Yarchoan: We have interacted with him on a number of occasions. During that period in June of 1984, we attended his annual laboratory meeting, which, at that time consisted of about 30 people meeting in a room in one of his contract laboratories. It was truly a laboratory meeting with a few international collaborators, rather than the big, international meeting it is right now. That was the most incredible meeting I have attended in my life. We heard all of this unpublished information about HIV and retroviruses, and it just completely opened up that field for me.

But it always impressed me there and in other places that Bob–in spite of the fact that he leads a basic science laboratory–does what I would call translational work, and he can think of clinical things and draw laboratory associations from them. He is very good at that, and he keeps his clinical thinking and clinical connection in a way that is, for me, quite remarkable.

Harden: Now, when we stopped the tape a minute ago, before we started this side discussion, you were walking us through...

Hannaway: We were talking about how Dr. Mitsuya had developed a clone.

Yarchoan: Right. He had developed this clone. Meanwhile, I was trying to think of what else we could do to move towards a clinical trial. As I mentioned, I had been collaborating with Brian Murphy before on the influenza project, and I used to eat lunch with him and some of his colleagues. Sometimes [Dr.] Jay Hoofnagle, who is another virologist, would join them. And that particular day, Jay Hoofnagle came in. I remember saying, “We had this meeting about HIV, and we thought about using some rifampin analogs. Do you guys think that this would have a chance of doing anything?” The answer I got was, “Yes, it could work. Might as well try it.” And Jay Hoofnagle said, “As long as you are trying that, why don’t you try this drug suramin. It is an extremely potent anti-retroviral agent.” I said, “Sounds good. Thanks for the tip.”

So I went up to the library, and I remember trying to look up suramin. I thought it was spelled something like “cerimen,” and I could not find it. I finally called Jay back and said, “Jay, how do you spell the name of this drug, and do you have a reference on it?” I cannot remember if he spelled it for me or gave me the reference. I tracked down this article by [Dr.] Eric DeClerq in which he showed that suramin was an inhibitor of the reverse transcriptase of murine retroviruses. I brought it to Sam’s attention, and he said, “Let’s get a hold of this and test it.” I do not know where he got a hold of it, but somehow he did. Mitch and Mika tested it in the laboratory, and it turned out to be active against HIV. So we started writing a protocol.

This was a drug that had been given to patients before. At the beginning, we were most interested in testing drugs that had been used in humans before. The reason was that doing so would cut out what we thought was two years of animal toxicity testing, GMP [good manufacturing practices] production, and all the rest of it, and we could get a trial going soon rather than two years down the line.

So suramin was great in that respect. It was a drug that had been used in people before, although it was not used in this country, and it worked in the assays that Mitch was setting up. Sam and I worked together on writing the protocol. One thing I remember is that we did get a lot of support in terms of things moving quickly, and it certainly helped that Sam was the Associate Clinical Director and knew how the system worked. My recollection is we started writing the protocol in June, and I think it was August 6 of that year that we treated the first patient. So it took us about a month and a half from concept to treating the first patient.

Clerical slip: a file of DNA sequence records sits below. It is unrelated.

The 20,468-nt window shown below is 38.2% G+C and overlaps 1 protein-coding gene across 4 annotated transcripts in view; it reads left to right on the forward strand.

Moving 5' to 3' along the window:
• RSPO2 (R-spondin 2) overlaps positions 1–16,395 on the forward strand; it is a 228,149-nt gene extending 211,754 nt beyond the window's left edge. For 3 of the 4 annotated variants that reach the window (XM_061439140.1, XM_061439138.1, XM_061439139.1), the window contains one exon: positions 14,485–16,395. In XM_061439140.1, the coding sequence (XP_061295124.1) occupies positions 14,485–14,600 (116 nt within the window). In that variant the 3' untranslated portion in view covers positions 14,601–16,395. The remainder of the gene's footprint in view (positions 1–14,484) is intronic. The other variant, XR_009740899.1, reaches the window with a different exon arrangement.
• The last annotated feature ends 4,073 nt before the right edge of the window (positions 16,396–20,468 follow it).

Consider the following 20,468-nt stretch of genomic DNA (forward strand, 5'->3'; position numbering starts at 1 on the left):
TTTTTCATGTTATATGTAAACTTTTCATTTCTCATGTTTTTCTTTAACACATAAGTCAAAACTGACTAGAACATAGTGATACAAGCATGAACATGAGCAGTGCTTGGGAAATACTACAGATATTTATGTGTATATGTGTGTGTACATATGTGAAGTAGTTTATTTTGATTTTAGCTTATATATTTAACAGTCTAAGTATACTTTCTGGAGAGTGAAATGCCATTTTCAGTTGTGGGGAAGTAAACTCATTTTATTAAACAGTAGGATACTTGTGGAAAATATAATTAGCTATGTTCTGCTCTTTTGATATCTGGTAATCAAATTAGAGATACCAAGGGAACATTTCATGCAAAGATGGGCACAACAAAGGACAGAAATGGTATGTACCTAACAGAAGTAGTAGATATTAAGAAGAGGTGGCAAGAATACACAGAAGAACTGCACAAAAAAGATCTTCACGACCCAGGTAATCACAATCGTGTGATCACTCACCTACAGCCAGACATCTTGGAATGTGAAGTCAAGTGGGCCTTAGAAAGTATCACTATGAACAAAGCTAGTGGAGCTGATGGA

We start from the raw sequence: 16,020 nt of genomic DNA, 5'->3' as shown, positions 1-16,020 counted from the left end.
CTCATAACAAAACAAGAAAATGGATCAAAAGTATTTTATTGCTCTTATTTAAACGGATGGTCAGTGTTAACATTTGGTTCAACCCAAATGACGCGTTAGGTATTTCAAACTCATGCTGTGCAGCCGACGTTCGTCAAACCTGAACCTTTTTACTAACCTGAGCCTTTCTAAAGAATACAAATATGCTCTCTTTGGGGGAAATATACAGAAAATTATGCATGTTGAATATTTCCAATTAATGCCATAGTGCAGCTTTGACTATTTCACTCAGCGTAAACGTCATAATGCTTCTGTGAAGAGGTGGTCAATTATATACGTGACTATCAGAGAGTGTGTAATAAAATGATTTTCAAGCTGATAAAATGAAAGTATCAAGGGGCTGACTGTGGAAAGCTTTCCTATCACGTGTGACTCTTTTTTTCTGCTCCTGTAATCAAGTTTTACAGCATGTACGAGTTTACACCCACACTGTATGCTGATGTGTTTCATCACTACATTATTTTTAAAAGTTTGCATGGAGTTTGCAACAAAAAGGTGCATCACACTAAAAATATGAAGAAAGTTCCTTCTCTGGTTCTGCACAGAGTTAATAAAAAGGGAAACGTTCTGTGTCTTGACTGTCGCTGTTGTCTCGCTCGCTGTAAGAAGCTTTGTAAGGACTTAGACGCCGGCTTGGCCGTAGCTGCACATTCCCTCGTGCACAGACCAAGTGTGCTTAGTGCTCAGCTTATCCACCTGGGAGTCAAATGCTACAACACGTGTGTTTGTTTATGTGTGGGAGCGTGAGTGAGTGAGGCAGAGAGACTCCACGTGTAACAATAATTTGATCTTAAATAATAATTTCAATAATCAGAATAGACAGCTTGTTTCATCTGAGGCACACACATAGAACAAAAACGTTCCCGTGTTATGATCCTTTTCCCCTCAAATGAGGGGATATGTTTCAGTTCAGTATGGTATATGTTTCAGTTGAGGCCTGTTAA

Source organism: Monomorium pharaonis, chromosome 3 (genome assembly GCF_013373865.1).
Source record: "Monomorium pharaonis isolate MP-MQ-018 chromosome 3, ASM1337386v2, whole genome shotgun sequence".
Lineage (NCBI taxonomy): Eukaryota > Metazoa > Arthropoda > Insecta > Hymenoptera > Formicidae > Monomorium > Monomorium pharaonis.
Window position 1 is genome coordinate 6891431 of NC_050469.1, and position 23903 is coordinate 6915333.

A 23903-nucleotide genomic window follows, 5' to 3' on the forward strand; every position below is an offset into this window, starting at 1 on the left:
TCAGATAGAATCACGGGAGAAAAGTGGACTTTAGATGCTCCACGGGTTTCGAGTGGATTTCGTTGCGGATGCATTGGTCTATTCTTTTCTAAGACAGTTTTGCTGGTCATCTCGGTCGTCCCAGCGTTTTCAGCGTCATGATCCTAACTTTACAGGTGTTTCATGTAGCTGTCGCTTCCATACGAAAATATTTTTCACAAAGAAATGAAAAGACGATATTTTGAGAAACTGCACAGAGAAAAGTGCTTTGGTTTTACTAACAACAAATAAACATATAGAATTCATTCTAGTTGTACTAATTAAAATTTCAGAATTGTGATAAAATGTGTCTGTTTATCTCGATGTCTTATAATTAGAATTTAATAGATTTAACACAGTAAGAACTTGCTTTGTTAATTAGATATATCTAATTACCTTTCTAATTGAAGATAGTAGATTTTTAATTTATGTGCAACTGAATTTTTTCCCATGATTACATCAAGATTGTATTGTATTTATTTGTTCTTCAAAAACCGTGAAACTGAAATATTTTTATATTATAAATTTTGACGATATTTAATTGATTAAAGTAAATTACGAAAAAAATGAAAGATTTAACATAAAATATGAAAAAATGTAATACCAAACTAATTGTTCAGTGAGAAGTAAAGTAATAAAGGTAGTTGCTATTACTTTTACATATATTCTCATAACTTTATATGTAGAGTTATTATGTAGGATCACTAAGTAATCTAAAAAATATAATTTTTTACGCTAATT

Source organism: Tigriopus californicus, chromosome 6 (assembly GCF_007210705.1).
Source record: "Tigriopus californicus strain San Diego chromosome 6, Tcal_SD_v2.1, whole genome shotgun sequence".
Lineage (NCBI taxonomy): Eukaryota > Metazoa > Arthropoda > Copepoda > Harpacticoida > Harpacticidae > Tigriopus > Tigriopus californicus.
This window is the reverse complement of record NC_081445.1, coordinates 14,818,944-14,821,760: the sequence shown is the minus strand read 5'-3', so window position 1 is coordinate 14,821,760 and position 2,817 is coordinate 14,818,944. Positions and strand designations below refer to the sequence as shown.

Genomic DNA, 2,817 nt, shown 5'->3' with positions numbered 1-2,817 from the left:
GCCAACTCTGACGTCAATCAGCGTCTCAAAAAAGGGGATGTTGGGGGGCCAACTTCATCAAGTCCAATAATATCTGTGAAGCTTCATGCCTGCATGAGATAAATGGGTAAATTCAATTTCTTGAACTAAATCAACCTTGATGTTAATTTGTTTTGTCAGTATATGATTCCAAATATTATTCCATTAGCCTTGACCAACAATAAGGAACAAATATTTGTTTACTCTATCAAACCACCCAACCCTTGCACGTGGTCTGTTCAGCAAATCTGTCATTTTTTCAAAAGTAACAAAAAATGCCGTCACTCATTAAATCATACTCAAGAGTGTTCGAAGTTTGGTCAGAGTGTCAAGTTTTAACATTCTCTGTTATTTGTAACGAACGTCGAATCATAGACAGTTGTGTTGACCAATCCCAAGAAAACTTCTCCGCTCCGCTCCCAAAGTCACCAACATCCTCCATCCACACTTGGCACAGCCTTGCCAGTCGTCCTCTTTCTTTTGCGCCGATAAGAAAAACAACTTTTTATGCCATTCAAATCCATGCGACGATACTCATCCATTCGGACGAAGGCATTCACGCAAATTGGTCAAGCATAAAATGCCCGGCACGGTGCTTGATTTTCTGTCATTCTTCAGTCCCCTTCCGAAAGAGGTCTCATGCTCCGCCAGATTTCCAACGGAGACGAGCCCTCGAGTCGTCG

Harden: What is involved in writing a protocol? I presume it is saying just what you intend to do and how many patients and so on, but there is bound to be more. I know that you have to go through an institutional review board.

Yarchoan: Yes, and the process has actually become more complicated since that time. At that time, you had to write down a pretty detailed blueprint of the experiment, defining what you were going to do, although you could give yourself a range of doses and leave some things undefined. Ideally, it should be written, so that, if after writing it you got hit by a truck, someone coming along could take that protocol and follow it. It had to go through the Institutional Review Board of the Cancer Institute. Since suramin was an investigational drug in this country, we had to get access to the drug. Someone had to file an IND, an Investigational New Drug application, with the Food and Drug Administration, and they had to approve the experimental use of the drug and to approve the protocol if it was the first IND application. That was basically what had to go on during that period of time.

Harden: While you are working with this first Phase 1 part of the trial, are you in close contact with somebody at the FDA [Food and Drug Administration], or is it more that you get the approval, you do it, and then it goes back.

Yarchoan: As time evolved, we actually started working reasonably closely with the FDA, calling them up periodically and even meeting with them. But I was not personally involved with the FDA at that time. My impression was that Sam spoke to people at CTEP [Cancer Therapy Evaluation Program]. For the NCI, CTEP are the people that generally hold and file the INDs. There is a regulatory part of the CTEP that has expertise and experience in pulling together INDs and filing them with the FDA. They really acted on this one very, very quickly, and they got the company that made this drug to let us cross-file with them so we could use all the background information that they had.

Hannaway: The animal trials and things that they had done previously.

Yarchoan: This drug was used in Africa as a treatment for onchocerciasis. The company then filed the drug with the FDA, and the FDA gave us very rapid turnaround on it, so that people really did get a sense of urgency and moved things along.

Hannaway: How did you recruit patients for the trial of suramin?

Yarchoan: They found us. We wrote the protocol and...just to backstep a little bit, one of the real issues was, again, we did not know how we were going to monitor the patients. At the time, there was someone in Bob Gallo’s laboratory who was trying to develop an assay to measure one of the proteins of HIV, p24, but that assay really was not yet working. We wrote the protocol to use this assay, but it turned out that it was not developed enough when we began the protocol. But we gave ourselves leeway to do other things.